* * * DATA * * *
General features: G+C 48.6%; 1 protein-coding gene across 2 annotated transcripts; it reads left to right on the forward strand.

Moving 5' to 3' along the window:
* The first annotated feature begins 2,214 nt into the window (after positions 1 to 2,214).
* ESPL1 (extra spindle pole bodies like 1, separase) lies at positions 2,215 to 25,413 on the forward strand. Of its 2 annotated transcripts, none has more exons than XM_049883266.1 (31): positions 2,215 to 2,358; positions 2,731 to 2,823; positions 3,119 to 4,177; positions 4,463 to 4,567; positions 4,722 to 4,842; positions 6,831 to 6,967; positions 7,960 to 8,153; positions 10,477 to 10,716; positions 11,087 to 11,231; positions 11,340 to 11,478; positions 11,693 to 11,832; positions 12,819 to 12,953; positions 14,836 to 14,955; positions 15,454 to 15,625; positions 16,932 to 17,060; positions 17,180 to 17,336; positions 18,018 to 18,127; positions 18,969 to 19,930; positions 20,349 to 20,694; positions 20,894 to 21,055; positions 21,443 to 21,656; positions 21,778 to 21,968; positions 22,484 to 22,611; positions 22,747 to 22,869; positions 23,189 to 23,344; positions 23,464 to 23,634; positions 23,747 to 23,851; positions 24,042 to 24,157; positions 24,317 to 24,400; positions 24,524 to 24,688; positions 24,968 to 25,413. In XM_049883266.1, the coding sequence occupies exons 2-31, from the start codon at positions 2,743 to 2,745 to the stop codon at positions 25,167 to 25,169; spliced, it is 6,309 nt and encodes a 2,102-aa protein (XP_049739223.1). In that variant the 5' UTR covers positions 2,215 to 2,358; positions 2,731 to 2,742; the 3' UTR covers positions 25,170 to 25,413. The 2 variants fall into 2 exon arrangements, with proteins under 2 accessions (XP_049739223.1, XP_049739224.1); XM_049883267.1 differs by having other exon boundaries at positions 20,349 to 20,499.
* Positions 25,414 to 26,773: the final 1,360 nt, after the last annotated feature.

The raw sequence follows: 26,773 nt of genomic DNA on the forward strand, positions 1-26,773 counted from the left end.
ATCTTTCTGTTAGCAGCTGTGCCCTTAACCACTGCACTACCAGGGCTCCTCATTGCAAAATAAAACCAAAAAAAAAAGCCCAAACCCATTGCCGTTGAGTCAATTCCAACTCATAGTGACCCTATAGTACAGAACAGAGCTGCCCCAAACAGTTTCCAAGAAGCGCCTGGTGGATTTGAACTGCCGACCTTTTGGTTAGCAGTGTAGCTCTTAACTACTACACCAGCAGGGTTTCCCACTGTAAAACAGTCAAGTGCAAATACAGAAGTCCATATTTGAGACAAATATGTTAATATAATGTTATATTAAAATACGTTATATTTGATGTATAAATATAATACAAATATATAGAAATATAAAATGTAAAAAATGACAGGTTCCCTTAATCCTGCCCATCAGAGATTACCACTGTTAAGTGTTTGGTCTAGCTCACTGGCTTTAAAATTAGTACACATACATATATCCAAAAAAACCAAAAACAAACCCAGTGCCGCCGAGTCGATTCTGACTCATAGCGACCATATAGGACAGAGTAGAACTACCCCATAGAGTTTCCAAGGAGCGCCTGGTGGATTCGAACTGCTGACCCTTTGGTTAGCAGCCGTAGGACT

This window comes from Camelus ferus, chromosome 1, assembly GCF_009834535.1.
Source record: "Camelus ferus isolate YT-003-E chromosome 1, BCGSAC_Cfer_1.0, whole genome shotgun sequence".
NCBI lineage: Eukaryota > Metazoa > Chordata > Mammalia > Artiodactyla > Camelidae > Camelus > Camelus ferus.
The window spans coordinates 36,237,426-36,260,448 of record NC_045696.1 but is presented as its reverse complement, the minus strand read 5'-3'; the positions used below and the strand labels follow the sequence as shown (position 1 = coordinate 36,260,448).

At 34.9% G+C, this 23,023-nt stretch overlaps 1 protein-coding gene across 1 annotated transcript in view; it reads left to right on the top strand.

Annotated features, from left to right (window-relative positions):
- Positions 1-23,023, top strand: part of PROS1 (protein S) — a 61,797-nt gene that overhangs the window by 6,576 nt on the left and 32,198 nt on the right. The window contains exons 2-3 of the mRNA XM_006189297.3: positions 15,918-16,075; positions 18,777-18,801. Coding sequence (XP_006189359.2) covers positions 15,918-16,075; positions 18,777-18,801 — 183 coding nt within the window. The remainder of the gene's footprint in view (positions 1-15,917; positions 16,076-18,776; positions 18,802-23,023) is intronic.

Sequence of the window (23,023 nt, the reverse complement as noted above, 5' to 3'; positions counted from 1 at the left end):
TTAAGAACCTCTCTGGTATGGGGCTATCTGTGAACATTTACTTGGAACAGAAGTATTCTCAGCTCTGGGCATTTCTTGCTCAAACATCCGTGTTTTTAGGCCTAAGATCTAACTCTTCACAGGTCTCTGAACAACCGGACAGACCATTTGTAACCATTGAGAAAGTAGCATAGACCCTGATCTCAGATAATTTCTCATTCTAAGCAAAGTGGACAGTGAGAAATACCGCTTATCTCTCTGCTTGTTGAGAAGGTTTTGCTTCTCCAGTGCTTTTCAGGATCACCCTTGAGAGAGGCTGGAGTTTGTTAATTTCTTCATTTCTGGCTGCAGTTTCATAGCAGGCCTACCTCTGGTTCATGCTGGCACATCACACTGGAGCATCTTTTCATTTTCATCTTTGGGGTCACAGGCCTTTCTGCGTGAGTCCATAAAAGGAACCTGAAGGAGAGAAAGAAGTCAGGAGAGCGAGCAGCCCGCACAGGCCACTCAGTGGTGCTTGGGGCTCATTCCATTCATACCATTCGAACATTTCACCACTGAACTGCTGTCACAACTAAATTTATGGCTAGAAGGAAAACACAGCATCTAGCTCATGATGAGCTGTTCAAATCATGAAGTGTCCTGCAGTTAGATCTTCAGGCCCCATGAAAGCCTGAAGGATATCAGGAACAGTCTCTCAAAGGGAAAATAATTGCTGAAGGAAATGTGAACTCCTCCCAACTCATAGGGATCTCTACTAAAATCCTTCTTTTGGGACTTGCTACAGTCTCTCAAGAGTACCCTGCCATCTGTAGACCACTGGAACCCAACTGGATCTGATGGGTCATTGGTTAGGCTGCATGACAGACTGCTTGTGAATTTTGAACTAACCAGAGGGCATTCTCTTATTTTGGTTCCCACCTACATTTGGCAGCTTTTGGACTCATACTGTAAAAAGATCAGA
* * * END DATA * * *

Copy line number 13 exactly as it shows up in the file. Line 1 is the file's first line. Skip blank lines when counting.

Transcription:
Annotated features, from left to right (window-relative positions):